Snarky Puppy sharpens an even finer melodic focus on the dense yet nimble Immigrance | Concert Preview | Chicago Reader

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Snarky Puppy sharpens an even finer melodic focus on the dense yet nimble Immigrance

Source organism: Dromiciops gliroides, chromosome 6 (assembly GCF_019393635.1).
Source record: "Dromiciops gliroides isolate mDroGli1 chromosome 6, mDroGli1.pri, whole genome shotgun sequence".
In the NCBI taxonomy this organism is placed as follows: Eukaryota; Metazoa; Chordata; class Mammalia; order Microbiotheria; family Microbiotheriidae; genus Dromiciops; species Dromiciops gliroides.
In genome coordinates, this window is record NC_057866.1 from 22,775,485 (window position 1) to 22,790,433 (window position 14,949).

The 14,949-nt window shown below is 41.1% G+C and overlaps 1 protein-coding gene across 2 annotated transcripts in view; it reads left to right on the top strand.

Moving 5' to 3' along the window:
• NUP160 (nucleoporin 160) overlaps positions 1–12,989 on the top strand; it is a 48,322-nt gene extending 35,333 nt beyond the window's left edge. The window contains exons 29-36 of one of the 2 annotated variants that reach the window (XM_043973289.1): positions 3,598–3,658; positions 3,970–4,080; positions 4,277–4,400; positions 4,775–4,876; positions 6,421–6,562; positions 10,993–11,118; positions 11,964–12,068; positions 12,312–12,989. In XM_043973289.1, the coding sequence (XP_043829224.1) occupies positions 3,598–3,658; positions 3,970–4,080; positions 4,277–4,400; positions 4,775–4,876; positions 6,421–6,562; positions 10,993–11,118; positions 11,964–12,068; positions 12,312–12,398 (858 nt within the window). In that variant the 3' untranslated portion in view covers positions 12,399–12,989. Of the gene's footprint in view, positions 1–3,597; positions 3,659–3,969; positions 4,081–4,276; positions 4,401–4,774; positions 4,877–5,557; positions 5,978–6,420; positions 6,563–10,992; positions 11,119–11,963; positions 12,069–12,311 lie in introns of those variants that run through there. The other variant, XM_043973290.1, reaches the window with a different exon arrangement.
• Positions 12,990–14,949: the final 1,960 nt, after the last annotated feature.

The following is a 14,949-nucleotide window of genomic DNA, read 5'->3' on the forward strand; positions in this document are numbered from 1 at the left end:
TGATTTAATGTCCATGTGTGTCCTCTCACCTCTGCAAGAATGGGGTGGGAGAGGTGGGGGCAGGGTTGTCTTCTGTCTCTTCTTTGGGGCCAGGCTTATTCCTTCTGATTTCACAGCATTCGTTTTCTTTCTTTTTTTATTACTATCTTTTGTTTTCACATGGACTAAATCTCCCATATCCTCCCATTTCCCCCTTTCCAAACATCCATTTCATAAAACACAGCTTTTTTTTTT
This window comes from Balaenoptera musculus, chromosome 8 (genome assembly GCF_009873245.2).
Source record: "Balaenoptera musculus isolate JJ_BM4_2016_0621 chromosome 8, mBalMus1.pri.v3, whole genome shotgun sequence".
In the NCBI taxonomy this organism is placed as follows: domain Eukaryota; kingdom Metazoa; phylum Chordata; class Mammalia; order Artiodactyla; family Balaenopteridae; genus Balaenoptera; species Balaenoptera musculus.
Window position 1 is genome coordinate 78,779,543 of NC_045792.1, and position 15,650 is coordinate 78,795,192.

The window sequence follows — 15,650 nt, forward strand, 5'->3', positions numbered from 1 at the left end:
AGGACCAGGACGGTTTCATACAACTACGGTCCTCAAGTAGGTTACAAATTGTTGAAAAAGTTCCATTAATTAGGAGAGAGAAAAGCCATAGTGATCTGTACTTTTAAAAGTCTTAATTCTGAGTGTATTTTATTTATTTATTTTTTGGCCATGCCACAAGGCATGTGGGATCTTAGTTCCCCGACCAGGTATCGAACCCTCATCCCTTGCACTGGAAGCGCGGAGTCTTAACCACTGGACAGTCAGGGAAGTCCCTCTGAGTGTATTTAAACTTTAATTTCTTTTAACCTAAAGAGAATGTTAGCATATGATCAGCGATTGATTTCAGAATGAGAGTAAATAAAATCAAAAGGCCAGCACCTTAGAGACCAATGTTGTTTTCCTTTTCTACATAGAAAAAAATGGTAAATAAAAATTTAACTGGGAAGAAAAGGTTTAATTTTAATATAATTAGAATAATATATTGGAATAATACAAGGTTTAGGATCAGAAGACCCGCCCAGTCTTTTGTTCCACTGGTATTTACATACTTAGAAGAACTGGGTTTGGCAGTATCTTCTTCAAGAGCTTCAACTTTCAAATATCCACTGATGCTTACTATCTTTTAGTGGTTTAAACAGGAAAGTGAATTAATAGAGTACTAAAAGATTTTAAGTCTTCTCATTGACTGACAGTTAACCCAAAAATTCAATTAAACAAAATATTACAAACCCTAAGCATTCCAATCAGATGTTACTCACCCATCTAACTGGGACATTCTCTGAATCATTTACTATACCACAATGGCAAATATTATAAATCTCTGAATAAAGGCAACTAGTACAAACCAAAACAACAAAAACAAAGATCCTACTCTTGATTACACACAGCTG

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Merging elements of funk, jazz fusion, rock, international music, and jam-band fare—plus undeniable groove and melody—Snarky Puppy has emerged as an eminent name in crossover jazz. Formed in 2003 and led by bassist Michael League, the large-scale ensemble is on the road this spring in support of its 12th album, the new Immigrance (GroundUp Music). A sprawling studio production full of trumpet, sax, synths, flutes, strings, electric organ and piano, and funky rock instrumentation, it displays just as much eclecticism and proficiency as any of its predecessors, but this time the band takes a more direct approach, curtailing some of its impulses toward intricacy. Opener “Chonks” features six minutes of warbling, overdriven keyboard- and horn-stoked funk before closing out with a filthy rock groove. Similarly, “Bigly Strictness” radically shifts from dense, straightforward funk rock (the track includes more than ten types of percussion instruments from around the world) into a spacey, spiraling keyboard run. “Xavi,” the first single and longest track, epitomizes the band’s more traditional jazz-jam collision, channeling Mahavishnu Orchestra as much as Medeski Martin & Wood. Immigrance is a dense, nimble album of compelling melodies and masterful performances—and throughout 2019, Snarky Puppy will release bonus tracks from its recording sessions.   v

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